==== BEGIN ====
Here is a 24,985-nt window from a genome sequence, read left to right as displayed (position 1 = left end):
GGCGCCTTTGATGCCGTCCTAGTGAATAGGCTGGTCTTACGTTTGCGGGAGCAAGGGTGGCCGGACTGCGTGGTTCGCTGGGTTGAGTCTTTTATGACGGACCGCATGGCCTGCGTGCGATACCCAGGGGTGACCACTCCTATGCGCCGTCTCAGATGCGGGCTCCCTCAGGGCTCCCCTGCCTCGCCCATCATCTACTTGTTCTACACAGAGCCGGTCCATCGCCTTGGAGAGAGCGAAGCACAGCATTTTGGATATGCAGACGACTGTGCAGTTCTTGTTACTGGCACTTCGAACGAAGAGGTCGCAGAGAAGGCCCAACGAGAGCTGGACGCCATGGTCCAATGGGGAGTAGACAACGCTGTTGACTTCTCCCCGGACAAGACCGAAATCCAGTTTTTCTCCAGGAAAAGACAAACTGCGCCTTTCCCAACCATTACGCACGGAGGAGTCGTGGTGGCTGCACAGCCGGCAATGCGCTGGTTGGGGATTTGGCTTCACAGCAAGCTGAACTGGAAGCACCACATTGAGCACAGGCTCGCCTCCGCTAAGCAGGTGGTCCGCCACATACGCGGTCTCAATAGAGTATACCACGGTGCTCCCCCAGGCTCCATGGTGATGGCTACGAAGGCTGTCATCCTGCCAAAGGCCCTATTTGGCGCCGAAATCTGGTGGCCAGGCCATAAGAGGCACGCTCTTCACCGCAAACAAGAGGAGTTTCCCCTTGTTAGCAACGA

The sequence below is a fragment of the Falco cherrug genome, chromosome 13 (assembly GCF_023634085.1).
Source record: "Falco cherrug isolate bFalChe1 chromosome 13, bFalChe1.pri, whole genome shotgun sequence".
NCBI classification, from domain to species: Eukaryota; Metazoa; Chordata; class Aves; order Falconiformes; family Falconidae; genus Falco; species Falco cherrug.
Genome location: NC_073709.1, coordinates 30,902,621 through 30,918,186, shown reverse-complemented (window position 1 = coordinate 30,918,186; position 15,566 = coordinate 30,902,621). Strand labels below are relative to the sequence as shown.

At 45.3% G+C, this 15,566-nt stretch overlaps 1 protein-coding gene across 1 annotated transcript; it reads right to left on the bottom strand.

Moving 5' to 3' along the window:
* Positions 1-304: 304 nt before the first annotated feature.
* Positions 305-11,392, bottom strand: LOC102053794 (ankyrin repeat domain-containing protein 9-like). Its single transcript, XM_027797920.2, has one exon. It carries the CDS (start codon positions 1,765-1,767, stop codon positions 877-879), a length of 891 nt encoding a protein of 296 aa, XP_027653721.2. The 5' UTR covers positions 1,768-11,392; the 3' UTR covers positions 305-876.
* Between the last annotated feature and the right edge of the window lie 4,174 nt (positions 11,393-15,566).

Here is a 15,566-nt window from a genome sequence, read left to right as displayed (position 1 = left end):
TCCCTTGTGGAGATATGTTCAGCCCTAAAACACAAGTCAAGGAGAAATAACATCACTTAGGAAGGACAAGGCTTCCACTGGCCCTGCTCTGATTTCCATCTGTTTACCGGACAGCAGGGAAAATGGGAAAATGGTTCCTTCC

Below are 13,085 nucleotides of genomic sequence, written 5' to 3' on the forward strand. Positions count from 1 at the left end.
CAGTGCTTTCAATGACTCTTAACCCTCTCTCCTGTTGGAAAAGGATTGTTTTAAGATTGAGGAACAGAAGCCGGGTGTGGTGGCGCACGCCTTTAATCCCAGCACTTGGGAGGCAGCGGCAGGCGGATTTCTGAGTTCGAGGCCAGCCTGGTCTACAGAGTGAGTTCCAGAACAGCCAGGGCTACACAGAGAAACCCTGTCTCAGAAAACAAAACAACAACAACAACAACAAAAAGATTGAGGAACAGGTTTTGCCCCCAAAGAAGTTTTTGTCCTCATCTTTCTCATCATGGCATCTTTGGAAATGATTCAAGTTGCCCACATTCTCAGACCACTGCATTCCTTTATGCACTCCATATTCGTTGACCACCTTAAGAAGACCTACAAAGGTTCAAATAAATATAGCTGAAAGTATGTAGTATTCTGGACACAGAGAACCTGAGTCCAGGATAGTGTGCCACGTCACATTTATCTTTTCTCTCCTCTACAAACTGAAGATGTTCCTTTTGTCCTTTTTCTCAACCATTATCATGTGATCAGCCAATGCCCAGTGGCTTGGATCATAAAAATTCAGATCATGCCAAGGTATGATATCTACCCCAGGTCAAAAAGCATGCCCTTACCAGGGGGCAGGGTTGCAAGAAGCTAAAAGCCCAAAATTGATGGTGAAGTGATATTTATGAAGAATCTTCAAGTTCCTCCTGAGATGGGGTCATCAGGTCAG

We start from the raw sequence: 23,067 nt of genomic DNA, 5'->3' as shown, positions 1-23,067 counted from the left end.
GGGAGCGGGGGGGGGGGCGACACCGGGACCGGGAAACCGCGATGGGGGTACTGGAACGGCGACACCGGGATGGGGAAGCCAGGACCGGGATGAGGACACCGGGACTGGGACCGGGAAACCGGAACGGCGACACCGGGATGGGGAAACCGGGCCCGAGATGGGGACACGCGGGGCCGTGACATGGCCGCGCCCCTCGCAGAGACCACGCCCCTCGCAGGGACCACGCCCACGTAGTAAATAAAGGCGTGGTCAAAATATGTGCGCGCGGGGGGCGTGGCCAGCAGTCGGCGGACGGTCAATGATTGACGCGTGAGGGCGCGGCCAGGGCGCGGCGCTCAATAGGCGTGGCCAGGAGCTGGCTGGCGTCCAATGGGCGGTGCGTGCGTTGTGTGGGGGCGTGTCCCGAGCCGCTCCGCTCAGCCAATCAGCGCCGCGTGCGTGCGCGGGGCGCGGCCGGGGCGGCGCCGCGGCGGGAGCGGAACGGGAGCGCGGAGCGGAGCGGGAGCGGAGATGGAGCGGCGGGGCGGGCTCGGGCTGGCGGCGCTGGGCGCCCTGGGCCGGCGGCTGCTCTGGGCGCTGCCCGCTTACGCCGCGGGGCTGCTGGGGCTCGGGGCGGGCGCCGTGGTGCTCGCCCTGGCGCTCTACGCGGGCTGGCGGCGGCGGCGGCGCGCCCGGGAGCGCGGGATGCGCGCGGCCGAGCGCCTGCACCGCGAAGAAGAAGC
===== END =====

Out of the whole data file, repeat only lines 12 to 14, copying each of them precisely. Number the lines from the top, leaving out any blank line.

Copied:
Here is a 15,566-nt window from a genome sequence, read left to right as displayed (position 1 = left end):
TCCCTTGTGGAGATATGTTCAGCCCTAAAACACAAGTCAAGGAGAAATAACATCACTTAGGAAGGACAAGGCTTCCACTGGCCCTGCTCTGATTTCCATCTGTTTACCGGACAGCAGGGAAAATGGGAAAATGGTTCCTTCC

Below are 13,085 nucleotides of genomic sequence, written 5' to 3' on the forward strand. Positions count from 1 at the left end.